Cruise lines sailing in U.S waters can now decide if they want to follow COVID-19 guidance from the Centers for Disease Control and Prevention (CDC), which has frustrated would-be passengers and ship companies in the face of soaring Omicron variant cases.
After the CDC’s framework for Conditional Sailing order (CSO) — in place for cruise companies since 2020 — expired last week, the health agency’s guidance for cruise ships have become voluntary for ships operating in foreign and U.S. waters.
Previously, the CDC issued a warning to avoid cruising despite vaccination status, after the Omicron wave led to over 90 ships sailing with passengers from the U.S. under CDC investigations because of COVID-19 cases. But the CSO officially ended on January 15, and transitioned into a voluntary framework.
Non-participating vessels that sail internationally and operate within US waters will be classified as ‘gray’ on the CDC’s cruise ships color status website — indicating that the agency has not reviewed the health and safety protocols of the operators. Meanwhile, cruise ships that opt out and exclusively sail in US waters will not be listed on the website.
While the CDC made it clear that the new program is voluntary, it recommended cruise lines to follow its COVID-19 mitigation guidelines.
“There's a level of frustration because I think messaging throughout this whole pandemic has just been so tough, whether it be at the local, county or state level versus federal level and the CDC,” Alex Sharpe, President and CEO of Signature Travel Network, told Yahoo Finance in a phone interview.
It's unclear how many cruise ship operators are expected to opt in to the discretionary program. Norwegian Cruise Line Holdings (NCLH) has pledged to continue applying the protocols on a voluntary basis, as part of a "commitment to health and safety," the company said in a statement.
Separately, Tom McAlpin, President and CEO of Virgin Voyages, told Good Morning America in a recent interview that "of course we're going to opt in" to the voluntary protocols, noting that the recommendations “are working.”
The CDC’s move was also hailed by Cruise Lines International Association, an industry group. It said the transition to a voluntary program "recognizes the cruise industry’s unwavering commitment to providing some of the highest levels of COVID-19 mitigation found in any industry,” the group wrote.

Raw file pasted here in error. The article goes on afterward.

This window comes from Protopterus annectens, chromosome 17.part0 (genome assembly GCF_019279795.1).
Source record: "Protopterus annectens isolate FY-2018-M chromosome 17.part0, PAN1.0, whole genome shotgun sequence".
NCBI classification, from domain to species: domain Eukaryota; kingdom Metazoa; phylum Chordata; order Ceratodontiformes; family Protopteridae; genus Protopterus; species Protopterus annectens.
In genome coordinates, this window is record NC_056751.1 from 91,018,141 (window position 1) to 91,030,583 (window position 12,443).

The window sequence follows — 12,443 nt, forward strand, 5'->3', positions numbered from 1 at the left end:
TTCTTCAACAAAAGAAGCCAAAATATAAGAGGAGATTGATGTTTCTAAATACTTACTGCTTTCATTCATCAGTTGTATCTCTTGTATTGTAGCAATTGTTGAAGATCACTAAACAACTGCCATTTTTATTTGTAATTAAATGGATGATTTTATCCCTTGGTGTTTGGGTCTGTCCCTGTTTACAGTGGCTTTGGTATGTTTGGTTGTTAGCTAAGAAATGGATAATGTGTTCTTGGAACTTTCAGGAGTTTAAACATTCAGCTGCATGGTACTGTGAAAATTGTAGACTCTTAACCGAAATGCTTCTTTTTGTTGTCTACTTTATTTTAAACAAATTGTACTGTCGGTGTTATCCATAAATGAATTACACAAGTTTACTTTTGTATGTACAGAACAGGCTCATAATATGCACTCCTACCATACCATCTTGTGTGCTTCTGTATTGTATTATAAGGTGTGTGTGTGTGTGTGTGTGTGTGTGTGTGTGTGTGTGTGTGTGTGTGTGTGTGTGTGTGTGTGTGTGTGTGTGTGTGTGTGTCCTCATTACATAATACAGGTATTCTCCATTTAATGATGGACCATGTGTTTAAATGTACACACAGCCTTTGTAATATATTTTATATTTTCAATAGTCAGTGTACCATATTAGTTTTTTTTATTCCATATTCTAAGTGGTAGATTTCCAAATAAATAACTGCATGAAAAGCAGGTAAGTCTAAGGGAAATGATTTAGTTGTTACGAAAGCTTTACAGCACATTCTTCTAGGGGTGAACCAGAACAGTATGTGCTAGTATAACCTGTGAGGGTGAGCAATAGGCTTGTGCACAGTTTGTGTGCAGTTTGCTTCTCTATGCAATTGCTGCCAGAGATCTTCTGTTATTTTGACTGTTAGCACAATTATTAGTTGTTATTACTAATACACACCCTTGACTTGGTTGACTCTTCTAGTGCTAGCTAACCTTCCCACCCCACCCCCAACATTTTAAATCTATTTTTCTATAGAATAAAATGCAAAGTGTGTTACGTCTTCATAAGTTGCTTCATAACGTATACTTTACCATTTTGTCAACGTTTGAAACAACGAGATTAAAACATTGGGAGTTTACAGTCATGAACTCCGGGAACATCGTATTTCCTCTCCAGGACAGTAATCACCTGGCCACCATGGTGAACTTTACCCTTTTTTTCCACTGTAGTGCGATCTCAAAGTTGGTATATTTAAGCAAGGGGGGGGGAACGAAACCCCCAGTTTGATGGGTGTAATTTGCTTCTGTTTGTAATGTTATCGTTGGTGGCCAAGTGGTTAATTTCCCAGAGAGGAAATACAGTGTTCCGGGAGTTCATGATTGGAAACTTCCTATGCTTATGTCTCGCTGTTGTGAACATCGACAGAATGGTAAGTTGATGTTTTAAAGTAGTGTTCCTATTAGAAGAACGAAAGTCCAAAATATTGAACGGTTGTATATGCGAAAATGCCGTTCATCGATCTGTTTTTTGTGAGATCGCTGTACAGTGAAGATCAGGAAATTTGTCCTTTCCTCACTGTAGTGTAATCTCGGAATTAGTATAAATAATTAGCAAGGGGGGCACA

'Very busy booking'
To be sure, the pandemic is still creating industry headaches, causing some cruise ships to cancel trips mid-voyage in the wake of coronavirus diagnoses. Meanwhile, Omicron has increased the number of positive cases among full vaccinated crew members.
Recently, Norwegian Cruise Line's Gem ship was forced to cancel a 10-night trip to the Caribbean due to "COVID related circumstances." Nonetheless, industry experts say there's pent up demand from travelers.
“We're very busy booking. I would say the second half of ‘22 and into ‘23 and cruise lines have some ‘24 itineraries out already,” Sharpe said. Yet the current environment has forced travel agents to provide clarifications on the updated protocols for cruise ships.
“The whole thing kind of gets jammed up for this. And a lot of it is just clarify messaging,” Sharpe added. It's one reason why Wall Street remains bullish about how the industry's outlook as the CDC's order becomes voluntary.
“While we don’t think this changes anything about ship operations, we see it as a positive for sentiment on the cruise stocks,” Robin Farley, UBS analyst, wrote in a note to clients this month.
“The cruise lines have been already complying with CDC suggestions even in markets where they don’t have to, and we don’t expect that to change. We do think it will be a sentiment positive for the cruise stocks, further reducing the tail risk of any potential shutdown,” the firm added.
Dani Romero is a reporter for Yahoo Finance. Follow her on Twitter: @daniromerotv